CONFRONTING THE MONKEYPOX
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IN recent years, humanity has been afflicted by several epidemics, some short-lived while others, though they had run their course, continue in a milder form.  The most recent and worst is the COVID-19 which killed several millions of people, sickened many millions more and damaged and depressed the economies of all countries.  COVID-19 was the first pandemic/epidemic in History, which evoked a unified international response and cooperation in confronting it.  The value of such international cooperation was recognised by all countries and international organisations and has now been accepted as a norm.  Though COVID-19 is fading away and is resolving itself, it still survives and citizens should not drop their guard.

As COVID-19 is fading away, another epidemic, Monkeypox, has emerged.  Monkeypox is not a new disease and is endemic to certain parts of the African continent. Science is aware of this virus.  Now, however, it has suddenly appeared worldwide and there is fear that it will grow into epidemic proportions.  Gaining from the COVID-19 experience, international contact and cooperation have immediately started.
Primates or monkeys generally transmit the virus, and family members and health workers who may have close contact with an infected person are at risk of being infected.

The medical description of the symptoms of Monkeypox is: “acute skin rash with maculopapular (flat based lesions) to vesicles (fluid-filled blisters), pustules and subsequent crusting affecting the face, palms of the hand, soles of the feet and the rest of the body. . . this may be accompanied by headache, acute onset of fever, myalgia, back pain, asthenia and lymphadenopathy”.   We did not try to elucidate the medical jargon since this would have involved a great deal more time and space, but all readers would have had a fairly clear idea of it from the definition as it stands.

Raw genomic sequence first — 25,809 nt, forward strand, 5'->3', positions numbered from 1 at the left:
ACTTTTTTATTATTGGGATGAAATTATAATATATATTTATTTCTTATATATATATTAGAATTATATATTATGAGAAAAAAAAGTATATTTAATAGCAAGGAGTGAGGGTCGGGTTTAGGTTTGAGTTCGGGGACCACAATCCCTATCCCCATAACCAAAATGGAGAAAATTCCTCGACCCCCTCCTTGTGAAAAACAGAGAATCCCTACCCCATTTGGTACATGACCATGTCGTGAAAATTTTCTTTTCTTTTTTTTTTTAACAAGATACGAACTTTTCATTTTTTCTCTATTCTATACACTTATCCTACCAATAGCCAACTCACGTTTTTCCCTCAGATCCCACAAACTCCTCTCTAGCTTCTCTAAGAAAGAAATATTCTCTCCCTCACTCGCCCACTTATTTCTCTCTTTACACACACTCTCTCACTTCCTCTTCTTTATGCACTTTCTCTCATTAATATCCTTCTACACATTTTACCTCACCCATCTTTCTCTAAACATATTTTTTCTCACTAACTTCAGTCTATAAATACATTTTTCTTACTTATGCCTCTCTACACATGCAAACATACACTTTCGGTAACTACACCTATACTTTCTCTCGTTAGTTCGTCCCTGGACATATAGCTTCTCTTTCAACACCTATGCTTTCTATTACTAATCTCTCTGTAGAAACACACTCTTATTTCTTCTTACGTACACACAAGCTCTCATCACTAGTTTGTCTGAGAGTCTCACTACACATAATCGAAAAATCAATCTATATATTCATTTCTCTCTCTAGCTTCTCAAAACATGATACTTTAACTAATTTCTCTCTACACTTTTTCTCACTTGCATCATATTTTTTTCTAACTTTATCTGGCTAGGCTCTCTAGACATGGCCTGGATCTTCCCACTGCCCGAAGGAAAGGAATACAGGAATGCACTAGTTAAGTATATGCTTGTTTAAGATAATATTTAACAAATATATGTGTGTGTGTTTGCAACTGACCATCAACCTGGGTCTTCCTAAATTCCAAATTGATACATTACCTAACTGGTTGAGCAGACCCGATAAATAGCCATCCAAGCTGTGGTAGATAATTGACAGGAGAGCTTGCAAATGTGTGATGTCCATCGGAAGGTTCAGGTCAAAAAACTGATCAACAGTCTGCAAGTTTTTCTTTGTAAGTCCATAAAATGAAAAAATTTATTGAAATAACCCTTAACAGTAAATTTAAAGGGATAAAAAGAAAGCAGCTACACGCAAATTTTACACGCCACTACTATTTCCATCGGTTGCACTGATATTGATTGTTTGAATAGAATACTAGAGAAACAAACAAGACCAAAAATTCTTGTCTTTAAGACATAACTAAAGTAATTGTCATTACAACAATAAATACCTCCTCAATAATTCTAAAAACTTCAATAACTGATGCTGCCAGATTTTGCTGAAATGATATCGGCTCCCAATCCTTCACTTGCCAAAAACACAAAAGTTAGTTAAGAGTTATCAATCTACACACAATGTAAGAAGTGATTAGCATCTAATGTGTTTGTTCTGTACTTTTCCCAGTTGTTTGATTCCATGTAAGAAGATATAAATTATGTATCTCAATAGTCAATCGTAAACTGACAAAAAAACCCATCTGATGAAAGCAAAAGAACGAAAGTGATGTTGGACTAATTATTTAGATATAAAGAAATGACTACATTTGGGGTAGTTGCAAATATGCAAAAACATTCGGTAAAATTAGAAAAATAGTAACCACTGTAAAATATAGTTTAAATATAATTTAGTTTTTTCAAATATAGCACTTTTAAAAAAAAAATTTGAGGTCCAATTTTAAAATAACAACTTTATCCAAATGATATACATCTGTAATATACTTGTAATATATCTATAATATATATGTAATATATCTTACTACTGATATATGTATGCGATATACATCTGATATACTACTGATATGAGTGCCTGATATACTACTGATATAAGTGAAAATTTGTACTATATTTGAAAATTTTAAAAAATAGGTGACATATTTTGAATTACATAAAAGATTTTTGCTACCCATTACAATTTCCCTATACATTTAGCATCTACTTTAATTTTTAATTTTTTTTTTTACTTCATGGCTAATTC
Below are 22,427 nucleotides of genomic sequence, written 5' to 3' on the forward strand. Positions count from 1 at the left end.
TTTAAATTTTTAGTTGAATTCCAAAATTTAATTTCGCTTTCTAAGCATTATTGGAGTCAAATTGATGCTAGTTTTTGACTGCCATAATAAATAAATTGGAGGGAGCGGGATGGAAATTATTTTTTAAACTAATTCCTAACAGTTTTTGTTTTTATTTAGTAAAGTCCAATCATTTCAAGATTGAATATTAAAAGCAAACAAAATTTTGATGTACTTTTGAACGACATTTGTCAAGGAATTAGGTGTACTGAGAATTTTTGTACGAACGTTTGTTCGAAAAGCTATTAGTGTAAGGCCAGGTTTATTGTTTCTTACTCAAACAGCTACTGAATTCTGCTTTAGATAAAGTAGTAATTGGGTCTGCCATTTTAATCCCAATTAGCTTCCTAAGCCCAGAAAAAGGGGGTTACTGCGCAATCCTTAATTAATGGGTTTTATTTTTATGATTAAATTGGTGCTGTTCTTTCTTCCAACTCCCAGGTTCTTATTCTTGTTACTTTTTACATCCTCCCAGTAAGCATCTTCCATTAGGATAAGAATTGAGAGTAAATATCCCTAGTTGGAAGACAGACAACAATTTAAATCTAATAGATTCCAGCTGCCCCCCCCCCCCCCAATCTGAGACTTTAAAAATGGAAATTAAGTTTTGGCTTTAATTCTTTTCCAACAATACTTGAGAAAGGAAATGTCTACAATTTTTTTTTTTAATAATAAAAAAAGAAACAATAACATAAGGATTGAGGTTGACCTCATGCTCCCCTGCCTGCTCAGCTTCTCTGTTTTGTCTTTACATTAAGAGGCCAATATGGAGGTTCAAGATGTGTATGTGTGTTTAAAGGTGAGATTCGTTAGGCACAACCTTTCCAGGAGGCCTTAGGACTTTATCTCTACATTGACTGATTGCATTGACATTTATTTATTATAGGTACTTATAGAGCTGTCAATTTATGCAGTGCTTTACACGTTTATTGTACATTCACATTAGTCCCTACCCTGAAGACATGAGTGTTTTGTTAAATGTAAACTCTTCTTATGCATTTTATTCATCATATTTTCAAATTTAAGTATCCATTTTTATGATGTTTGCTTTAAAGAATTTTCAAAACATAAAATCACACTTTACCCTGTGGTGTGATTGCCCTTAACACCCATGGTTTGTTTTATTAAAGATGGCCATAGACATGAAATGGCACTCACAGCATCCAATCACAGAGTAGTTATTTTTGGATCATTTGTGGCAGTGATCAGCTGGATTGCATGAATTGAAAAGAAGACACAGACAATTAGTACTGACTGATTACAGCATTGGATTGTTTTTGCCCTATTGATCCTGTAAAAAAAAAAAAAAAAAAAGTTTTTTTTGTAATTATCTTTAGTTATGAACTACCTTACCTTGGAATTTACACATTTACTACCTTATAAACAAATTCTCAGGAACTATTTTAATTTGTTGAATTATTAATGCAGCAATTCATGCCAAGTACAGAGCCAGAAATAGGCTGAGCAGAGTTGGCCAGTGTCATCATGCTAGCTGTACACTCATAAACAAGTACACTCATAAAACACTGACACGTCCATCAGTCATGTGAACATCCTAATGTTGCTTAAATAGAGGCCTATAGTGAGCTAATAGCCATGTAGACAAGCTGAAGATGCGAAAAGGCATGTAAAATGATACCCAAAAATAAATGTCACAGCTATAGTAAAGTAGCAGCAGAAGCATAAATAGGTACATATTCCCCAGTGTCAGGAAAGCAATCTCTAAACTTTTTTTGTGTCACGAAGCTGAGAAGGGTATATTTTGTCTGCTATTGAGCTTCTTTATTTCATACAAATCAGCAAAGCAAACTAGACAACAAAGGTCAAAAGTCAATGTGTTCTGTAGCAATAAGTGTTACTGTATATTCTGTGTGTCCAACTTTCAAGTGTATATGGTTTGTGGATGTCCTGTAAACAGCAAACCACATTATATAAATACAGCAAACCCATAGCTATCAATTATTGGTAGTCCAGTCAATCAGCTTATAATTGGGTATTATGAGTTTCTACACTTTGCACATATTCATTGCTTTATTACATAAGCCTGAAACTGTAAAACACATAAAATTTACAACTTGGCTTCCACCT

The infection takes about three days to overtake the body fully and would resolve itself in two to three weeks.  Monkeypox is not as deadly a disease as COVID-19, but it is a very painful and uncomfortable ailment which could leave lifelong scars on the skin.

Though specific vaccines have not been developed for Monkeypox, smallpox and chickenpox vaccines, have proven at least 80 percent effective and are being used by several countries.  The World Health Organization (WHO) has been urging the exchange of information among countries and assisting each other with their vaccine stocks.  Ms Sylvie Briand, the WHO Director for Global Infections Hazard Preparedness, remarked: “We think the key priority currently is trying to contain this transmission in non-endemic countries.  Needed measures include the early detection and isolation of cases and contact tracing”. The WHO is advising against mass vaccination but is recommending targeted vaccination on those who were in contact with infected persons such as family
members and health workers.  Infected persons should be isolated.

The Guyana Health Services, under the leadership of Dr Frank Anthony, immediately took action to contain Monkeypox.  A circular was issued to all medical practitioners instructing them to be on the lookout for patients who may show symptoms of the disease and to report these.  Appropriate treatment should be administered, including instructions about the necessity for isolation.  The Ministry of Health has also acquired a supply of vaccines adequate for any emergency.  Guyanese should not be unduly alarmed about this Monkeypox epidemic since early action has been taken on it, and it is under control.

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